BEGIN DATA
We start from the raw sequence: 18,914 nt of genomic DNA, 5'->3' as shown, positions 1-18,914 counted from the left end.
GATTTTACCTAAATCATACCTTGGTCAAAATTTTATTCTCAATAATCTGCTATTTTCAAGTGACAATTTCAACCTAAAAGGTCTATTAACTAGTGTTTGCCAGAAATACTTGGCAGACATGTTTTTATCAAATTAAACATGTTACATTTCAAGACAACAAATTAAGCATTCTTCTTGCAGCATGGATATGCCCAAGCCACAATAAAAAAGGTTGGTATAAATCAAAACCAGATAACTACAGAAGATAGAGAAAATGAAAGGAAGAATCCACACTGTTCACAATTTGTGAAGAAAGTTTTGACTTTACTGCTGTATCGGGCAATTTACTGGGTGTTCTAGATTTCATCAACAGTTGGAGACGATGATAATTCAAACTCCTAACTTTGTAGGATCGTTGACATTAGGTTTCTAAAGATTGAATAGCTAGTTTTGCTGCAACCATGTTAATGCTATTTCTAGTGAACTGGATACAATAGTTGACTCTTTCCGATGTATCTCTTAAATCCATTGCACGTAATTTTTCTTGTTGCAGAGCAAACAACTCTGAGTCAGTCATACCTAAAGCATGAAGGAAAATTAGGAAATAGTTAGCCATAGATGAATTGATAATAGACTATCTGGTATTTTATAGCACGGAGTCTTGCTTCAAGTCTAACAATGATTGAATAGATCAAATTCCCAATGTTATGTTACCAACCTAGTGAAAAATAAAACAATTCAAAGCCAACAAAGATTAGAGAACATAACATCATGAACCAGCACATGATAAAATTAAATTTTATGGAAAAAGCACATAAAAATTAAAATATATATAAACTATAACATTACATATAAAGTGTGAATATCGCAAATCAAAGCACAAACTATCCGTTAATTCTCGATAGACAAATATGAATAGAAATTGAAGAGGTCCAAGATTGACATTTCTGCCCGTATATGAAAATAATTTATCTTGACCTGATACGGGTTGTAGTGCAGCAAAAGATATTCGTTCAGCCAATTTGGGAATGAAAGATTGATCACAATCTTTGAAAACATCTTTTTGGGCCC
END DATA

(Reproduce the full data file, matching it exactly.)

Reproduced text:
We start from the raw sequence: 18,914 nt of genomic DNA, 5'->3' as shown, positions 1-18,914 counted from the left end.
GATTTTACCTAAATCATACCTTGGTCAAAATTTTATTCTCAATAATCTGCTATTTTCAAGTGACAATTTCAACCTAAAAGGTCTATTAACTAGTGTTTGCCAGAAATACTTGGCAGACATGTTTTTATCAAATTAAACATGTTACATTTCAAGACAACAAATTAAGCATTCTTCTTGCAGCATGGATATGCCCAAGCCACAATAAAAAAGGTTGGTATAAATCAAAACCAGATAACTACAGAAGATAGAGAAAATGAAAGGAAGAATCCACACTGTTCACAATTTGTGAAGAAAGTTTTGACTTTACTGCTGTATCGGGCAATTTACTGGGTGTTCTAGATTTCATCAACAGTTGGAGACGATGATAATTCAAACTCCTAACTTTGTAGGATCGTTGACATTAGGTTTCTAAAGATTGAATAGCTAGTTTTGCTGCAACCATGTTAATGCTATTTCTAGTGAACTGGATACAATAGTTGACTCTTTCCGATGTATCTCTTAAATCCATTGCACGTAATTTTTCTTGTTGCAGAGCAAACAACTCTGAGTCAGTCATACCTAAAGCATGAAGGAAAATTAGGAAATAGTTAGCCATAGATGAATTGATAATAGACTATCTGGTATTTTATAGCACGGAGTCTTGCTTCAAGTCTAACAATGATTGAATAGATCAAATTCCCAATGTTATGTTACCAACCTAGTGAAAAATAAAACAATTCAAAGCCAACAAAGATTAGAGAACATAACATCATGAACCAGCACATGATAAAATTAAATTTTATGGAAAAAGCACATAAAAATTAAAATATATATAAACTATAACATTACATATAAAGTGTGAATATCGCAAATCAAAGCACAAACTATCCGTTAATTCTCGATAGACAAATATGAATAGAAATTGAAGAGGTCCAAGATTGACATTTCTGCCCGTATATGAAAATAATTTATCTTGACCTGATACGGGTTGTAGTGCAGCAAAAGATATTCGTTCAGCCAATTTGGGAATGAAAGATTGATCACAATCTTTGAAAACATCTTTTTGGGCCC